It's my own personal history project stretching back to 2007 - with hundreds of recorded interviews, podcasts and plays. This section of the site is pretty old so don't expect it to work all the time and ignore it asking for Real Player to be loaded.
So Listener beware!!!
All of us know someone or have some mental health issues on some level. A failing capitalist society makes us very unhealthy indeed. We are in a time of 'hyper attentiveness', always being connected to a screen based world. It is also a time of great efficiency with our technology, a kind of Utopia.
The Everyman is dead. Long live the Everyman.
The last time I saw Dave Morrissey on stage at the Liverpool Everyman, we were both members of the Everyman Youth Theatre. He often performed with his friend Ian Davies, later to call himself Ian Hart.
The pair were extraordinary for their great focus and clarity, focus that would be remarkable even in jobbing actors, and all the more so as they were teenagers improvising. Morrissey and Hart always had presence, and you knew, however young they were, that you were in the presence of talent that would out. (This was the same talent and intention we saw in our bare workshop space when a young woman did an absolutely captivating 10 minute improvisation on the unpromising theme of ‘feeding the ducks’. Even at 12, we were spellbound. She was Cathy Tyson, later to star in Mona Lisa.)
Morrissey’s Macbeth is a man’s man, very present and very solid, and the actor brings his full range of talents to bear.
Maria Barrett reviews Odedipus at the Liverpool Playhouse.
"this version works well and is moving and strong"
You couldn't really wish for a livelier or more articulate advocate for the cause of women to be recognised as individuals in their own right - or their own write - than the author and actor Stella Duffy. She delivered a very entertaining hour at FACT as part of Homotopia week, reading excerpts from her own novels which span a variety of genres, but all promoting the same message of women's rights to be allowed the freedom and honesty to live their lives without prejudice or gratuitous criticism. Duffy's watchword is "no lying".
Mr Nice is the story of Howard Marks, an unassuming and likable Welshman who went on to become one of the worlds most wanted criminals and a cult hero to dope smokers around the globe. He was an International drug trafficker who experienced many things even the best fiction writer would struggle to make up. Marks is a man I know very well having read his autobiography (also titled Mr Nice) many years ago and seen him live. It's fair to say I was expecting and hoping for a lot going into this film. Nevertheless I'm not one to pre-judge.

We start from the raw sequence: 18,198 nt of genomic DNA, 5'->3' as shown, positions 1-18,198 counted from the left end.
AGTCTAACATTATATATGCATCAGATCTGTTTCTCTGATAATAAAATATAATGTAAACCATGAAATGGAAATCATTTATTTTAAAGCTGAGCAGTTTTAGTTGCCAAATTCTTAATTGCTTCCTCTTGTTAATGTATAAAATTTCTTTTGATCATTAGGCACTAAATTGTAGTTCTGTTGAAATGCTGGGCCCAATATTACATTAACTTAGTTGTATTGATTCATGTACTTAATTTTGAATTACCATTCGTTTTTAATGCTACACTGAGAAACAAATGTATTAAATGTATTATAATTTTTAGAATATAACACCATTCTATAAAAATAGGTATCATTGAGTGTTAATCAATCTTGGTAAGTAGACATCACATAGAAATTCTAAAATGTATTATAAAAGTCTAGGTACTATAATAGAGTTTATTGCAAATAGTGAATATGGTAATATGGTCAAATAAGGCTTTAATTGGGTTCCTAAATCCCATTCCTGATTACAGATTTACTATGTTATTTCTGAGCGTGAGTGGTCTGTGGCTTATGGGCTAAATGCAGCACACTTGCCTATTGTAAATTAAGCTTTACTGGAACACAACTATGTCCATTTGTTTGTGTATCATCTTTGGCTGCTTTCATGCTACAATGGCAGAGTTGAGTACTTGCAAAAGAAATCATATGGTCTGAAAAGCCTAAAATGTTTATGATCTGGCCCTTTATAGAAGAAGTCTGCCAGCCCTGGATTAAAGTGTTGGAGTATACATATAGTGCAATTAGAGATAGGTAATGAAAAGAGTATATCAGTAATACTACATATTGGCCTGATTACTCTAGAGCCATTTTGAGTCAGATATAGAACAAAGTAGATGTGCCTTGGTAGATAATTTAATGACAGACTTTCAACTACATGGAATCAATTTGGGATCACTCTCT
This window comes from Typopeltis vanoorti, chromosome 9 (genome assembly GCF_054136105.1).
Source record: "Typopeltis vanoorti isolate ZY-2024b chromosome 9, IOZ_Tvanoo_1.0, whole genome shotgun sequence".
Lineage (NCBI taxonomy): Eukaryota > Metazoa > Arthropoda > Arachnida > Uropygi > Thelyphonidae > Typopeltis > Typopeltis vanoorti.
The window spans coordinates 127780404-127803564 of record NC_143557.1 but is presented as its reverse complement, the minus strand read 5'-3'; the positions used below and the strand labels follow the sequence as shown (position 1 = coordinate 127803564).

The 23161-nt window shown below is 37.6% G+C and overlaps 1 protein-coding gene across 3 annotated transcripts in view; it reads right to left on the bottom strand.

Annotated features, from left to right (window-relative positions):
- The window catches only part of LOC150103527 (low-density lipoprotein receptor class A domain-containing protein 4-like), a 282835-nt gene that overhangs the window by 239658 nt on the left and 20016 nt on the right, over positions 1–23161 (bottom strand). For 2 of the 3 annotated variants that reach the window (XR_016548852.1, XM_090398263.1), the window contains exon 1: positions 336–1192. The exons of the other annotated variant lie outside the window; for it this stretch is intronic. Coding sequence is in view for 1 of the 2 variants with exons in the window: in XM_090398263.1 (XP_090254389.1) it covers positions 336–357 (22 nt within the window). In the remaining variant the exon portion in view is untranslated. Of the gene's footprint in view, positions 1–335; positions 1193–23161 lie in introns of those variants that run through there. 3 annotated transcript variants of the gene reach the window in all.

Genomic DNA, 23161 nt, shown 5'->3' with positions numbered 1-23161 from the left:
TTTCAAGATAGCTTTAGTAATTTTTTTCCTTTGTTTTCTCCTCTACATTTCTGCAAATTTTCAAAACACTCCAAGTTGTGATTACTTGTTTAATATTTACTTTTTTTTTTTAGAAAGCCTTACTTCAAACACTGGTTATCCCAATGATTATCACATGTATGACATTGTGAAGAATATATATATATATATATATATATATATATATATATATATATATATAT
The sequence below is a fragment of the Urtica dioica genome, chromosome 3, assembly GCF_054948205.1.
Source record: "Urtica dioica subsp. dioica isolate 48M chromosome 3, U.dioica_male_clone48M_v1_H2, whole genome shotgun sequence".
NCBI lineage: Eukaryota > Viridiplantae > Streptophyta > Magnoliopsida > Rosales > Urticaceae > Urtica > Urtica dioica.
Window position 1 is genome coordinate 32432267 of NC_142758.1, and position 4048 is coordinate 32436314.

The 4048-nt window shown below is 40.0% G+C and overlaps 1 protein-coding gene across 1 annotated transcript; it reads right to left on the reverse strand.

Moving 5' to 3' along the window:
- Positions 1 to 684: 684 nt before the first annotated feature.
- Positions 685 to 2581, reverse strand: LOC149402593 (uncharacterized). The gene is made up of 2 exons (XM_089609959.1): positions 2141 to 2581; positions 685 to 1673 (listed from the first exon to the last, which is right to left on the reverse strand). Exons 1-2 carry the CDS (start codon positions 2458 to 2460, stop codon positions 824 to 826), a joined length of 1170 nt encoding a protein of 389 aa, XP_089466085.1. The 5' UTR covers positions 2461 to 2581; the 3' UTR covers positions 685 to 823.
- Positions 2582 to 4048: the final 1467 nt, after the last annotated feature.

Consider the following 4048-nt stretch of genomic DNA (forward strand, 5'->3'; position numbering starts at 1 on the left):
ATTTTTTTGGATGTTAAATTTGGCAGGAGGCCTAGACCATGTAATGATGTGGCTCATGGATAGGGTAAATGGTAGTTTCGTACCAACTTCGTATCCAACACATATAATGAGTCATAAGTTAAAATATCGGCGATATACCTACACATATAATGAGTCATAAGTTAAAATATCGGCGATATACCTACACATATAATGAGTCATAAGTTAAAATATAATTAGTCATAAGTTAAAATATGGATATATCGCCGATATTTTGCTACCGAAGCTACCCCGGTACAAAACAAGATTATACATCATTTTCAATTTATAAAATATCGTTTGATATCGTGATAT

Playhouse Theatre, Liverpool
There are several good reasons to want to see Anthony and Cleopatra at the Liverpool Playhouse this month. The one the press like is Kim Cattrall of ‘Sex and the City’ fame as Cleopatra. While I’ve never watched the television show I am aware of the shoes associated with it and have more recently been impressed by Cattrall constantly reminding people that she’s from Liverpool, and yes I am both that shallow and that parochial. However the real draws for me are director Janet Suzman and actor Jefferey Kissoon as Anthony. Jefferey Kissoon was last (as far as I know) in Liverpool in Talawa Theatre’s The Gods Are Not to Blame at the Everyman. I was working there at the time and his performance was arresting to say the least; he was a powerful yet elegant actor who was a pleasure to watch each of the several times I saw the show. And he was a handsome man; all of us box office girls (and one of us was a boy) appreciated that; just to pass his dressing room added a frisson to our day. Perhaps more importantly (but only perhaps!), he has worked with Peter Brook, Robert Lepage, and Complicité, so don’t take my word for his prowess. Putting him together with Cattrall directed by the great Janet Suzman was surely going to produce special theatre.